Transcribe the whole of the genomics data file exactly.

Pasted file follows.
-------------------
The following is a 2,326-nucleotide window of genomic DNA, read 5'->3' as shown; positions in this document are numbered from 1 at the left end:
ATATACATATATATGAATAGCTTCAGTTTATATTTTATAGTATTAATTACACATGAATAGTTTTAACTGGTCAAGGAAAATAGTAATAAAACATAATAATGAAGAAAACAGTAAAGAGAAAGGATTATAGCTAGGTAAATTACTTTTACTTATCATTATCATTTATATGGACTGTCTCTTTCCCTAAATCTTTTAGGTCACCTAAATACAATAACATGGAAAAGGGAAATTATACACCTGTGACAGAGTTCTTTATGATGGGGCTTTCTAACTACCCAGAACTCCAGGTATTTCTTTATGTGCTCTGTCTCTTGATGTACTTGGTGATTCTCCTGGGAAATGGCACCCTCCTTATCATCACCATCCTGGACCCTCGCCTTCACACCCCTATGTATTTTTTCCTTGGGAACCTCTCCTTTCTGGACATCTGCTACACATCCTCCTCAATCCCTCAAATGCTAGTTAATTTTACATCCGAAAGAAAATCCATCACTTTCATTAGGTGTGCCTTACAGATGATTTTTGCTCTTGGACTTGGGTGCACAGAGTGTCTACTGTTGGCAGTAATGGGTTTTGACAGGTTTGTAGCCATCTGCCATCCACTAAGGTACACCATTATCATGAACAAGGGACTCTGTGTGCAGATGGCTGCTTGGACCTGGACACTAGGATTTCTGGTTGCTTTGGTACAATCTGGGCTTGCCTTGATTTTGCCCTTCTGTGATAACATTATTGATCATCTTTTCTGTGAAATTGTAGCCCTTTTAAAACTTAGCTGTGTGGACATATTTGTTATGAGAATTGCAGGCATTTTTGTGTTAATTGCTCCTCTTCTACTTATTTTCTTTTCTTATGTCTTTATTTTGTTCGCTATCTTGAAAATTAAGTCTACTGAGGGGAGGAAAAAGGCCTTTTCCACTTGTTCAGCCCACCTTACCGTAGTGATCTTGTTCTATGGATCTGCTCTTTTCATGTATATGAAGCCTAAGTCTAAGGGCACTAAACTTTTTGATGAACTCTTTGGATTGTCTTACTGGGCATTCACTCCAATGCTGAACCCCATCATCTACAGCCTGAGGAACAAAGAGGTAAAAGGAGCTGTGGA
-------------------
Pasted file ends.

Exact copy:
The following is a 2,326-nucleotide window of genomic DNA, read 5'->3' as shown; positions in this document are numbered from 1 at the left end:
ATATACATATATATGAATAGCTTCAGTTTATATTTTATAGTATTAATTACACATGAATAGTTTTAACTGGTCAAGGAAAATAGTAATAAAACATAATAATGAAGAAAACAGTAAAGAGAAAGGATTATAGCTAGGTAAATTACTTTTACTTATCATTATCATTTATATGGACTGTCTCTTTCCCTAAATCTTTTAGGTCACCTAAATACAATAACATGGAAAAGGGAAATTATACACCTGTGACAGAGTTCTTTATGATGGGGCTTTCTAACTACCCAGAACTCCAGGTATTTCTTTATGTGCTCTGTCTCTTGATGTACTTGGTGATTCTCCTGGGAAATGGCACCCTCCTTATCATCACCATCCTGGACCCTCGCCTTCACACCCCTATGTATTTTTTCCTTGGGAACCTCTCCTTTCTGGACATCTGCTACACATCCTCCTCAATCCCTCAAATGCTAGTTAATTTTACATCCGAAAGAAAATCCATCACTTTCATTAGGTGTGCCTTACAGATGATTTTTGCTCTTGGACTTGGGTGCACAGAGTGTCTACTGTTGGCAGTAATGGGTTTTGACAGGTTTGTAGCCATCTGCCATCCACTAAGGTACACCATTATCATGAACAAGGGACTCTGTGTGCAGATGGCTGCTTGGACCTGGACACTAGGATTTCTGGTTGCTTTGGTACAATCTGGGCTTGCCTTGATTTTGCCCTTCTGTGATAACATTATTGATCATCTTTTCTGTGAAATTGTAGCCCTTTTAAAACTTAGCTGTGTGGACATATTTGTTATGAGAATTGCAGGCATTTTTGTGTTAATTGCTCCTCTTCTACTTATTTTCTTTTCTTATGTCTTTATTTTGTTCGCTATCTTGAAAATTAAGTCTACTGAGGGGAGGAAAAAGGCCTTTTCCACTTGTTCAGCCCACCTTACCGTAGTGATCTTGTTCTATGGATCTGCTCTTTTCATGTATATGAAGCCTAAGTCTAAGGGCACTAAACTTTTTGATGAACTCTTTGGATTGTCTTACTGGGCATTCACTCCAATGCTGAACCCCATCATCTACAGCCTGAGGAACAAAGAGGTAAAAGGAGCTGTGGA